RE: [xmca] Explaining the construction of "real things" & "systemsdon't think"

From: David H Kirshner <dkirsh who-is-at>
Date: Mon Sep 03 2007 - 20:43:13 PDT

Two lovely conundrums. Together they conjure up a spiritual issue of
corporate identity I've been pondering for a while. Example: As the 2000
presidential election unfolded in the US, I had a strong intuition that
the outcome would reveal something decisive about the "American
character"--whatever that is. In other words, in an amazingly close
race, my sense was not that US citizens are nearly evenly divided in
their visions for the future, but rather that the tiniest nuance that
would give the victory to one party or the other reflected something of
essential importance about the state of the "American psyche"--whatever
that is--and so be a part of each American (in some metaphysical sense).
I wonder about this deep-seated need I have to personify something as
diverse as a nation.


-----Original Message-----
From: []
On Behalf Of Peter Smagorinsky
Sent: Monday, September 03, 2007 12:19 PM
To: 'eXtended Mind, Culture, Activity'
Subject: RE: [xmca] Explaining the construction of "real things" &
"systemsdon't think"

A classic:
After we came out of the church, we stood talking for some time together
Bishop Berkeley's ingenious sophistry to prove the nonexistence of
and that every thing in the universe is merely ideal. I observed, that
though we are satisfied his doctrine is not true, it is impossible to
it. I never shall forget the alacrity with which Johnson answered,
his foot with mighty force against a large stone, till he rebounded from
-- "I refute it thus."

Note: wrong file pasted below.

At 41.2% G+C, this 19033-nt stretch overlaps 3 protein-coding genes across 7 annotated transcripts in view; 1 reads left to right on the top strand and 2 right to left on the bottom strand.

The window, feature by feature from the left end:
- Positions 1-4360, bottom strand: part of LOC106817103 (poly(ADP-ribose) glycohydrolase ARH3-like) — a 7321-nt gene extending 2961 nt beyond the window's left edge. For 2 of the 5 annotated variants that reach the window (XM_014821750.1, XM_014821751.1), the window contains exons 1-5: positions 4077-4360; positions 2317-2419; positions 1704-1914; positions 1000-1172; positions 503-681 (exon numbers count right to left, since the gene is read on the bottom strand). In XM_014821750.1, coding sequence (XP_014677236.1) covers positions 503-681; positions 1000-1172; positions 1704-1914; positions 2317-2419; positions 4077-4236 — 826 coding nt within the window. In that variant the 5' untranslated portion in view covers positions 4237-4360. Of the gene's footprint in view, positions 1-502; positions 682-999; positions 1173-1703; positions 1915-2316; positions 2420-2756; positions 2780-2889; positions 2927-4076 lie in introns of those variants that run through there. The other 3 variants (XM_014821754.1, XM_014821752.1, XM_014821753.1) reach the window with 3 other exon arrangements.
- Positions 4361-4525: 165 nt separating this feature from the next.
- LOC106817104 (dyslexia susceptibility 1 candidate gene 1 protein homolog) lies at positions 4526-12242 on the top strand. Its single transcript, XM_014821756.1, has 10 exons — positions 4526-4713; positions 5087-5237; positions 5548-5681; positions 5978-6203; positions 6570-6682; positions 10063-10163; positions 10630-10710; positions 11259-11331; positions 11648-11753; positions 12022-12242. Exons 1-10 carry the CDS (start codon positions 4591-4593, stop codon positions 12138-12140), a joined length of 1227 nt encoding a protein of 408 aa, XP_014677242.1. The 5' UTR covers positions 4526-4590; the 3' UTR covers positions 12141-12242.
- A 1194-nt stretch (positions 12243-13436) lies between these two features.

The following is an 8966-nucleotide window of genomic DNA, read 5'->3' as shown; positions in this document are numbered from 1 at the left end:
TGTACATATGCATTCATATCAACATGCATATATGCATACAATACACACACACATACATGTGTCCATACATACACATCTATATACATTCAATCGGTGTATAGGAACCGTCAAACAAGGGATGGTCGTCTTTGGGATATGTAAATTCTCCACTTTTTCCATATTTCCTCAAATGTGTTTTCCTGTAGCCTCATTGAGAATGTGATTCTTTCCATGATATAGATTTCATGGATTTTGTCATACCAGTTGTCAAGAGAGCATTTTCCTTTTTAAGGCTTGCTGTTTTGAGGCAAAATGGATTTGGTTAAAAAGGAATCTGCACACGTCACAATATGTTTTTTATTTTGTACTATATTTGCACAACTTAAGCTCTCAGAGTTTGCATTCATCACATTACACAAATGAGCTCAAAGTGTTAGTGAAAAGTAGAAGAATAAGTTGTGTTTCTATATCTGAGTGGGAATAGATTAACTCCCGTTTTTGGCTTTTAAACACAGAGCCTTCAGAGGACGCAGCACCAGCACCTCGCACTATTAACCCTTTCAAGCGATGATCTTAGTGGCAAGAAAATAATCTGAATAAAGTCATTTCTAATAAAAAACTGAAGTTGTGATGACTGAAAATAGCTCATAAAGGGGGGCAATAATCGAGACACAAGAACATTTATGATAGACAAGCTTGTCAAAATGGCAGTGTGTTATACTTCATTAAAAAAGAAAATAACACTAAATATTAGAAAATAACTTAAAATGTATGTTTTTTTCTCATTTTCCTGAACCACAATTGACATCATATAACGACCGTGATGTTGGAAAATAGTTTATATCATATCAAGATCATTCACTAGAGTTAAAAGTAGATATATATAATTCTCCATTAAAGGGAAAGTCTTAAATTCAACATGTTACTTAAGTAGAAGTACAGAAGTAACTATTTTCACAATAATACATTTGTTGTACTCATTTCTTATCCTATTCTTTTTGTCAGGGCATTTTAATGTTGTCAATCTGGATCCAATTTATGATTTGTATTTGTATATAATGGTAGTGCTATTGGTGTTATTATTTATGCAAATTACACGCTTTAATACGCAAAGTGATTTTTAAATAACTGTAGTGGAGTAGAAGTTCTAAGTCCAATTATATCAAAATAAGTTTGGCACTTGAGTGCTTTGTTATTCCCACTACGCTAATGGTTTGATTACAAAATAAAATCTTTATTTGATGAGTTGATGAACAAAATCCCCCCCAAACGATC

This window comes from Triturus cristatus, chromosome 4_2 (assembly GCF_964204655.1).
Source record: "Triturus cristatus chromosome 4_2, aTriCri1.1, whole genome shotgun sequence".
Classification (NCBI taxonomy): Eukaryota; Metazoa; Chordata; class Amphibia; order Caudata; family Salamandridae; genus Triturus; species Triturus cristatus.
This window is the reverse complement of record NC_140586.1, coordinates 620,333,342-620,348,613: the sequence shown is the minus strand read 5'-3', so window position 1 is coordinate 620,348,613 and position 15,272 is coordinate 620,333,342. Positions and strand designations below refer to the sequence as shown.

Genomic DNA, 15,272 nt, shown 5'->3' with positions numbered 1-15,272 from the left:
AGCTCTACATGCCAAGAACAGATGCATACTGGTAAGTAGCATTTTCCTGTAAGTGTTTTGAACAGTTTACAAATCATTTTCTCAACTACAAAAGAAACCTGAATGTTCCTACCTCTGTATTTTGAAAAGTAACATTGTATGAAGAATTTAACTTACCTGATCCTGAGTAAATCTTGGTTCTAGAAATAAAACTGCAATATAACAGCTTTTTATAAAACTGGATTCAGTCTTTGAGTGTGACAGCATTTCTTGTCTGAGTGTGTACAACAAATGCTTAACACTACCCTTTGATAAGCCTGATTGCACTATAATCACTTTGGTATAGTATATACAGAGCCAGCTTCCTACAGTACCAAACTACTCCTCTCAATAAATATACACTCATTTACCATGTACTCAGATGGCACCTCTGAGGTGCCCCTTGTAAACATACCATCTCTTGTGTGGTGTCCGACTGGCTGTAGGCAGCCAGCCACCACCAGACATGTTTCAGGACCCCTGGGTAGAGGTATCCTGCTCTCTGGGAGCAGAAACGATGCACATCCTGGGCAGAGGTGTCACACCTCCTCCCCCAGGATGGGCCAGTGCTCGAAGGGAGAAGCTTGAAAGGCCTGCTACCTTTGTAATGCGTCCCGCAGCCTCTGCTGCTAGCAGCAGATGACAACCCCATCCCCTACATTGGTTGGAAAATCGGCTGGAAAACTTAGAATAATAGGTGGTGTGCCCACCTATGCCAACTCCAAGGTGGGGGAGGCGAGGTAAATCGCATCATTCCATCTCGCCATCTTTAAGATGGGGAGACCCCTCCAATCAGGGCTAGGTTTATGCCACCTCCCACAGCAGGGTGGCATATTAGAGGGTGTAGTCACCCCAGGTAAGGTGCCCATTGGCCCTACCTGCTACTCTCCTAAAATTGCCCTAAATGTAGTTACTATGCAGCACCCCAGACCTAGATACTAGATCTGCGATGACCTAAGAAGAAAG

Boswell: Life

-----Original Message-----
From: []
Behalf Of Michael A. Evans
Sent: Monday, September 03, 2007 12:36 PM
To: eXtended Mind, Culture, Activity
Subject: [xmca] Explaining the construction of "real things" & "systems
don't think"

Dear All,

Despite it being early in the semester, my grad students have already
managed to stump me on two critical issues in a course I'm teaching on
computer supported collaborative learning <Syllabus:> paraphrase, students want satisfactory
responses to:

1. From a social constructivist ontology/epistemology how does one
"real things," like trees, buildings, and keys?

2. In a theory such as CHAT, how does one prevent the individual from
"lost to the system or collective"?

As to crafting a response to the first question, I vaguely recall an
that explained that a social constructivist position does not deny
reality" but is concerned with meaning making - an example in the
(if I recall correctly) had to do with "misplaced keys" - i.e., the
is not whether the keys continue to exist (though being "out of sight")
what it means in terms of "not having keys to unlock the front door"...I
wondering if anyone was familiar with that article (or something equally

As for the second question, two interesting derivatives: a) students
strongly maintain that "systems can't think, only individuals can"; b)
Asian students are more immediately comfortable with the notion of a
collective than US domestic students...again, I was wondering if there
was a
reference I could use to help students (and myself) analyze this
agreeing to accept the notion of "group cognition" <Stahl (2006), Group
Cognition, MIT Press> without denying that the construct remains
for many...


michael a. evans
assistant professor
306 war memorial hall (0313)
department of learning sciences & technologies
school of education
virginia tech  
phone: +1 540.231.3743
fax: +1 540.231.9075
xmca mailing list
xmca mailing list
xmca mailing list
Received on Mon Sep 3 20:45 PDT 2007

This archive was generated by hypermail 2.1.8 : Mon Oct 08 2007 - 06:02:26 PDT